Trusts generally have a wide application and can be customised to meet specific needs.
- Reasons to establish a trust include:
- Providing for minor beneficiaries financially and otherwise
- Honoring maintenance commitments in divorce orders and settlements
- Providing for disabled dependents or aged parents
- Protecting and preserving assets for the next generation
- Serving as a holding vehicle for assets as part of estate planning structuring
- Providing a regular income for favorite charities (public benefit organizations)
- Providing for the dependents of a deceased employee
- A trust is a legal relationship where assets are placed under control of another person for the benefit of a third party.
- Trusts can be testamentary (created in a last will and testament) or inter vivos (established during the lifetime of the founder).
- The administration of a trust involves managing assets and investments, managing relationships between beneficiaries and trustees, and complying with relevant legislation.
- Important principles for trust administration include giving effect to the trust instrument, exercising discretion independently, observing utmost faith, using greater care in trust property, and avoiding conflicts of interest.
- Trustee duties include keeping a balance between present and future beneficiaries, treating all beneficiaries impartially, establishing a balance between income production and capital protection, ensuring trust property retains its value, investing surplus funds, reviewing the trust regularly, submitting statutory returns, recording important decisions in writing, honoring the wishes of the testator or founder, and entertaining requests for assistance from beneficiaries.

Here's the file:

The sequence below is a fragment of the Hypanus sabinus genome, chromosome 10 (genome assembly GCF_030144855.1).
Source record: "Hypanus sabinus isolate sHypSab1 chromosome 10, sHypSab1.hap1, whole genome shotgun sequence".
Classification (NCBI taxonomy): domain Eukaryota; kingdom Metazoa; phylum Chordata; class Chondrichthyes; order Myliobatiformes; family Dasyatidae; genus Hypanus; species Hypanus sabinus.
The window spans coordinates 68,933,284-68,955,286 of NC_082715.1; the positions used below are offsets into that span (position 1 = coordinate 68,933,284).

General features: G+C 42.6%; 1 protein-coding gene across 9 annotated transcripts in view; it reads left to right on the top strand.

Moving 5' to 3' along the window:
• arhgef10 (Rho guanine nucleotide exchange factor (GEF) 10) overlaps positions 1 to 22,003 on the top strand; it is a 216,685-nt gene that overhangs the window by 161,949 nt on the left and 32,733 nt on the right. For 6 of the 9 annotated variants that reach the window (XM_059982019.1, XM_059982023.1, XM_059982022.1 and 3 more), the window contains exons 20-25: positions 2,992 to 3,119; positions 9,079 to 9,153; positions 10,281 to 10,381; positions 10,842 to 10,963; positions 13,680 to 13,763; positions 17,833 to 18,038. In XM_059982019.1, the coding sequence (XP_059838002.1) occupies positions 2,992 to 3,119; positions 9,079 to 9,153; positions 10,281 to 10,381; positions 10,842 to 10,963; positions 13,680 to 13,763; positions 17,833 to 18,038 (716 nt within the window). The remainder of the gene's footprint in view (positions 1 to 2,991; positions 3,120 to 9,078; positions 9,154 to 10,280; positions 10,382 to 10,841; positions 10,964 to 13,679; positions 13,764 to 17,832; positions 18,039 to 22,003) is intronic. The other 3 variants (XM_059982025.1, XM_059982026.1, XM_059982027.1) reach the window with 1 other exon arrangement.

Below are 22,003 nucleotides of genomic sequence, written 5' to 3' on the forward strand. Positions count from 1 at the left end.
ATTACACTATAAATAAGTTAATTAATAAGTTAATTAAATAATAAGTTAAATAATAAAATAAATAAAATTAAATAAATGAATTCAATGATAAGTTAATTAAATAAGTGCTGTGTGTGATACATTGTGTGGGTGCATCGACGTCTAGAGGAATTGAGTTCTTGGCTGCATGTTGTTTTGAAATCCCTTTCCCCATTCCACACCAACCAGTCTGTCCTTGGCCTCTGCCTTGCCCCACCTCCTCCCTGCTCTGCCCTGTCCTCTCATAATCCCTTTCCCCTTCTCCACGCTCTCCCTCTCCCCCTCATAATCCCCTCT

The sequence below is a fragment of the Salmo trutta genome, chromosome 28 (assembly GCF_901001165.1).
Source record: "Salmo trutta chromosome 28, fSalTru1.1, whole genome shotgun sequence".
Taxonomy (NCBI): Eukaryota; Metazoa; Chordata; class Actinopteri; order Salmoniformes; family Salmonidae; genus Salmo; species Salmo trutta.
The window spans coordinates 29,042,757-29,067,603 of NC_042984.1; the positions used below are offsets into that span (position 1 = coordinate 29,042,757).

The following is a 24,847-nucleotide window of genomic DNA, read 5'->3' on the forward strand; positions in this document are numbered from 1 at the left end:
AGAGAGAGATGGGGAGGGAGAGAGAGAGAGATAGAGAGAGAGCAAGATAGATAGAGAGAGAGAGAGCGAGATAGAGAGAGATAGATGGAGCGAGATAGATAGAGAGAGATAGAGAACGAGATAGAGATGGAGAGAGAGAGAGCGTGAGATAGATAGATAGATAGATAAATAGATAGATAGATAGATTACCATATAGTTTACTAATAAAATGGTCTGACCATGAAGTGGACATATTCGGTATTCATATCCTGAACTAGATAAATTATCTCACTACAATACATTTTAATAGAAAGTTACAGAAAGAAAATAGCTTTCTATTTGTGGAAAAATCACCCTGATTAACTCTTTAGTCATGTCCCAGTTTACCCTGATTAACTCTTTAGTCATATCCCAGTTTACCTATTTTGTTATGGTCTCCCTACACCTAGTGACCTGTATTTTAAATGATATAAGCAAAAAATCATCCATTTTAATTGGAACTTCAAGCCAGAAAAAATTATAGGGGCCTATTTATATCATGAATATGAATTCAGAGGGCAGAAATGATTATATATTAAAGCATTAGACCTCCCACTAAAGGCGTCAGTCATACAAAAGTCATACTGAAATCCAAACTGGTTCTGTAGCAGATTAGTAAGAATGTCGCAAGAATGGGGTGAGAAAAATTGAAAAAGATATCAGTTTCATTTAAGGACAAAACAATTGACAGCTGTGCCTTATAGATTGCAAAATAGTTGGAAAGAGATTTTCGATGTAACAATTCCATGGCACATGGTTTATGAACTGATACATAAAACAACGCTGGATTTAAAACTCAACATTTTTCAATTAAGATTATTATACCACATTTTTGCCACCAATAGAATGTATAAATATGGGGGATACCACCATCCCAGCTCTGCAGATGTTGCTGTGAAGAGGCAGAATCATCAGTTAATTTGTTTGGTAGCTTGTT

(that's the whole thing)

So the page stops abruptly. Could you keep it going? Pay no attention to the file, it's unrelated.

- Trustees have a fiduciary responsibility, which is onerous and requires them to act in the best interests of the beneficiaries.
Trustees must keep a balance between the interests of present and future beneficiaries, treating all beneficiaries impartially and avoiding conflicts of interest.
- Trustees must ensure that trust property is managed and invested properly, and that it retains its value or appreciates where possible.
- Trustees must switch speculative investments to safer ones and invest surplus funds in a timely manner.
- Trustees must keep trust property in a proper state of repair and ensure that co-trustees act prudently.
- Trustees must review the trust regularly and submit statutory returns, such as tax returns, on time.
- Trustees must record important decisions in writing and honor the wishes of the testator or founder.
- Trustees must entertain requests for assistance from beneficiaries and provide support when necessary.
- In summary, trusts can be a valuable tool for providing for beneficiaries, protecting and preserving assets, and serving charitable purposes. However, the administration of a trust requires careful attention to legal requirements and the interests of the beneficiaries, making it essential to work with experienced professionals to ensure that the trust is managed properly.
Author: Louwrens Koen